Anne Carson and the looking glass of Twitter
Angela Mathew | Tuesday, February 21, 2023
Anne Carson, who will be visiting to speak on campus on Wednesday and Thursday this week, is a Canadian poet, translator and professor. Her writing often includes literary allusions, especially from ancient Greek and Latin works. Seeing posters for her “History of Skywriting” talk all around campus, I didn’t think I had ever heard of her before. Without realizing it, however, I had been encountering her work for months — on Twitter.
I don’t use Twitter much, except to lurk. I enjoy following accounts that post pretentious analyses of Bollywood films, errors in The New York Times’ word games, or people who have interesting careers in journalism or academia. As I have given the algorithm more knowledge and ability to divine things I would find interesting, the site shows me curated tweets liked by people I follow. This leads me to adjacent interests like American politics tweets I vaguely understand and the pop culture argument du jour.
A genre of accounts that the algorithm swayed me to follow was ‘literary bots’. Unlike their more exciting cousins like artificial intelligence bots, these bots on Twitter are far more rudimentary and are just automated accounts that post quotes from certain authors or books, every few hours. Though I struggle to make time to read for pleasure, this was a way to delude myself into convincing myself that I can still claim to be ‘a reader’.
One of the accounts I stumbled upon was the ‘anne carson bot’ and I was taken by the intriguing simplicity of the quotes though I had no context for which of Carson’s work they were from. I would like these tweets from time to time, a half-hearted attempt to bookmark some of Carson’s phrases. But after these glittering milliseconds of inspiration, I would go back to my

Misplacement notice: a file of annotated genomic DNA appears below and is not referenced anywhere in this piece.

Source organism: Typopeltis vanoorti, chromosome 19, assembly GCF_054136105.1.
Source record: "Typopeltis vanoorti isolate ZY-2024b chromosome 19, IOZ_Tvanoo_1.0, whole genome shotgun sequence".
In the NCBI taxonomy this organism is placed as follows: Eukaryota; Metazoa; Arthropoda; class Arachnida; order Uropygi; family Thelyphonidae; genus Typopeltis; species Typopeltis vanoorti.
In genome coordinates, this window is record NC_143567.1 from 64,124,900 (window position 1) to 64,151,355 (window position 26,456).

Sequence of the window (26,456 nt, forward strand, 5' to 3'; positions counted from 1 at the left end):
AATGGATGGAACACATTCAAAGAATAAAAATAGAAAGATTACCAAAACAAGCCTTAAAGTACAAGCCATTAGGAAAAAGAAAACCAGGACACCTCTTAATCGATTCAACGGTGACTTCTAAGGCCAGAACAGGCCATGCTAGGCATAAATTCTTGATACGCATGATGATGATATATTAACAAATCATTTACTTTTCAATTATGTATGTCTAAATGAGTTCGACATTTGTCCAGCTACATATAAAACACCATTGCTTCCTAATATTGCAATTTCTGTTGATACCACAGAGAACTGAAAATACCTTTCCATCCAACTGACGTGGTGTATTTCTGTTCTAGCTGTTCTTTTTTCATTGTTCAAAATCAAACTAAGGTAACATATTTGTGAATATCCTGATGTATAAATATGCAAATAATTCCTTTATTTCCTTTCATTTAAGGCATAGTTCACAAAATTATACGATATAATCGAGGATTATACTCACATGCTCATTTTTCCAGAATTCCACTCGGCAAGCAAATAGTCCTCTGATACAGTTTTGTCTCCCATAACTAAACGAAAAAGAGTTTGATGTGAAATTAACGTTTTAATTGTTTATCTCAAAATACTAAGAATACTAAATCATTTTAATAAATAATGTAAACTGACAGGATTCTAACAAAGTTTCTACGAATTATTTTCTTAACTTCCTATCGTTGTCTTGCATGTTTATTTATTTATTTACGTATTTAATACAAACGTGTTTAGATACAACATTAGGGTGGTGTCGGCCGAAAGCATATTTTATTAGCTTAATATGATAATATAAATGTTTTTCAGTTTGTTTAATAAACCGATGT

mindless scrolling, never taking the time to try and understand what she meant.
This embodies why people love and hate social media, I think. We have so much access to other information and portals to other wonderlands, but the abundance means we rarely end up diving into anything deeply.
This past weekend in preparation for Carson’s visit and this piece, I attempted to break out of this. I went to a local bookstore (that I’d been meaning to visit for two years) and picked up a copy of “Glass, Irony and God”. The 1995 collection contains Carson’s “The Glass Essay”, a 36-page poem that follows a woman grieving lost love while contemplating the British author Emily Brontë’s career.
Reading “The Glass Essay”, I was struck by the similarities between the moor in Northern Canada where the poem is set and how winter on campus can feel at times — ‘paralyzed with ice’ and like ‘dregs of snow scarred by pine filth. As the woman in the poem goes on reflective walks and sees ‘ice that has begun to unclench’ and ‘black open water that curdles like anger’ reminds me of how the lakes can seem at once serene and menacing.
Carson uses more subtle winter imagery as well which reflects the poem’s themes of darkness and grief. When recalling the onset of her father’s dementia, the narrator says “it came to me like a slow avalanche that he had no idea who he was talking to.” She continues, “his voice pressed into the silence and broke off, snow falling on it.”
As I wait for spring in South Bend, I loved the line “I could dip my hand down into time and scoop up blue and green lozenges of April heat a year ago in another country.” As the narrator feels nostalgic about times with her lost love the year before she says poignantly, “I can feel that day running under this one like an old videotape.”
As I read “The Glass Essay”, I’ve been trying to just enjoy its lyricism without getting bogged down by the imagery from “Wuthering Heights” that I don’t understand. I’ve also enjoyed reading the interpretations of people like this English professor who re-read “The Glass Essay” every day for a month to make sense of her life after a breakup. I don’t think I could read anything every day for a month, but I’m sure I’ll find a happy medium. Until then, I’ll stick to the quick literary hits my Twitter bots serve me.